The town of Springfield, home to The Simpsons, is illustrated in a gritty, creative way in these fine art prints by Tim Doyle. His project Unreal Estate also includes nods to other TV series including Downton Abbey, Doctor Who, Firefly, Sesame Street, and Arrested Development.
These screen prints showcase familiar locations from The Simpsons, from their home at 742 Evergreen Terrace to the Kwik-E-Mart and Springfield Nuclear Power Plant (in a piece titled Night Falls on the SNPP) and Moe’s bar (in Amanda Huginkiss). The style is much darker and moodier than the original cartoons. The tangles of power lines over the buildings and the litter on the streets add additional ambiance to the scenes. Some of the characters are included, but usually in shadows or silhouette: Bart is standing next to the giant “Springfield” letter sign in one print, while Marge and Lisa can be see through the windows of their house in another print.
One of these pieces, TV Junk, combines elements from several different TV worlds: The TARDIS from Doctor Who, The Bluth’s Banana Stand sign from Arrested Development, the Krusty Burger sign from The Simpsons, and other pieces from different shows are in the back of the pickup truck from Sanford and Son. Other prints in Doyle’s Unreal Estate series (not shown here) focus on different TV shows.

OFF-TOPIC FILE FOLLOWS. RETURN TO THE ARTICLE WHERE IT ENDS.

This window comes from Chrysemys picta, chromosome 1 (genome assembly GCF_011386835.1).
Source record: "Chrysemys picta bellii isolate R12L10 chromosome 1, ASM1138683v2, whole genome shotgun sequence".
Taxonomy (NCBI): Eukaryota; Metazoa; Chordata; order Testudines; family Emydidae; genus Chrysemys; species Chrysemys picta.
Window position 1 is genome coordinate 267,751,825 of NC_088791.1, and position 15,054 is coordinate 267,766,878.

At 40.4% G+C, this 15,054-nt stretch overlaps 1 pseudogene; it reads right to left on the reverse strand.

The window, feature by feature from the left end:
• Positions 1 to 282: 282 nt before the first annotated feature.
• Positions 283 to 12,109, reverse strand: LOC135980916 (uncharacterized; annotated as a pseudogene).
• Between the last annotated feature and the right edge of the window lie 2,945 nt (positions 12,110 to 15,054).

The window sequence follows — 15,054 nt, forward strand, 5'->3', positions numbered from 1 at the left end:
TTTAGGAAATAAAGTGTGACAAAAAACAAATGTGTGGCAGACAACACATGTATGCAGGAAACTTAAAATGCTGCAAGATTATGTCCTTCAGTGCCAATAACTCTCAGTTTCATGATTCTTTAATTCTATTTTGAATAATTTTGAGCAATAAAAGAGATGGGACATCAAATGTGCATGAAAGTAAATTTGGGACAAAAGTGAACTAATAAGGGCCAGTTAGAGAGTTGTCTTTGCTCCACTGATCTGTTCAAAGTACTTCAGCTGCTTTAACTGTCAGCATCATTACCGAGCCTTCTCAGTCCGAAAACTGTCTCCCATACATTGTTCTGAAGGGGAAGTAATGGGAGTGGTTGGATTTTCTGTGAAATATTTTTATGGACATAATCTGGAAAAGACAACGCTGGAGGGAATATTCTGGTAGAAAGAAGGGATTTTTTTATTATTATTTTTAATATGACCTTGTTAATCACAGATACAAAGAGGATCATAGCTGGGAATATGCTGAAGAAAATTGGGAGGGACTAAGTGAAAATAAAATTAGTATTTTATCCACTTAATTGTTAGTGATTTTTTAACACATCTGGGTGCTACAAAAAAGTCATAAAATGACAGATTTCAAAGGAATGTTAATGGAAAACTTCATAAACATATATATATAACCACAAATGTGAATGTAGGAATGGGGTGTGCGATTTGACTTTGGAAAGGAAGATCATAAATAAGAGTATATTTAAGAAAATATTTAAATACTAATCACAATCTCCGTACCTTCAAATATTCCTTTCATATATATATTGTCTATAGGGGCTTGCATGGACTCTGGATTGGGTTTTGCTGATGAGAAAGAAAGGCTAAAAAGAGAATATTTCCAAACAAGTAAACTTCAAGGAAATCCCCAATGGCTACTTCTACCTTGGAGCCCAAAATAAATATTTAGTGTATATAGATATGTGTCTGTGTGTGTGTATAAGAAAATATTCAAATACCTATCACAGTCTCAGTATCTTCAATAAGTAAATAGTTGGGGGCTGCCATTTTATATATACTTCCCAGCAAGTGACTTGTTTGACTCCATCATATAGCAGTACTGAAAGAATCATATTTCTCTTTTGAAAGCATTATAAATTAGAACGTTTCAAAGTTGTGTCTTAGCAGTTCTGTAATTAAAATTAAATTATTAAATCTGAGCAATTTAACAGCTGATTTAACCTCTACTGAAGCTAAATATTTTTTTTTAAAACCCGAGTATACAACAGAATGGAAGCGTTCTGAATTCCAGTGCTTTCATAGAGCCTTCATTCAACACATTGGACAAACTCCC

Several of the screen prints were made in different states or variants, showing the same scene in both day and night, for example. The artist did many unique versions of the print which features the town’s church, with different humorous sayings written on the church’s sign. Some of the variants even glow in the dark or have other cool effects. I really like this aspect of printmaking, and I enjoy seeing the artist taking advantage of this technique.
“Unreal Estate is a collection of locations that many of us know and have been to on a weekly basis at times, but we can never actually visit. These places are in our memories — transmitted and entrenched there through a cathode-ray tube,” says Doyle.
Most of the original prints were produced in limited editions and are sold out; however, the open-edition Springfield print and postcard sets of the first two exhibitions of Unreal Estate are available to buy through Doyle’s website.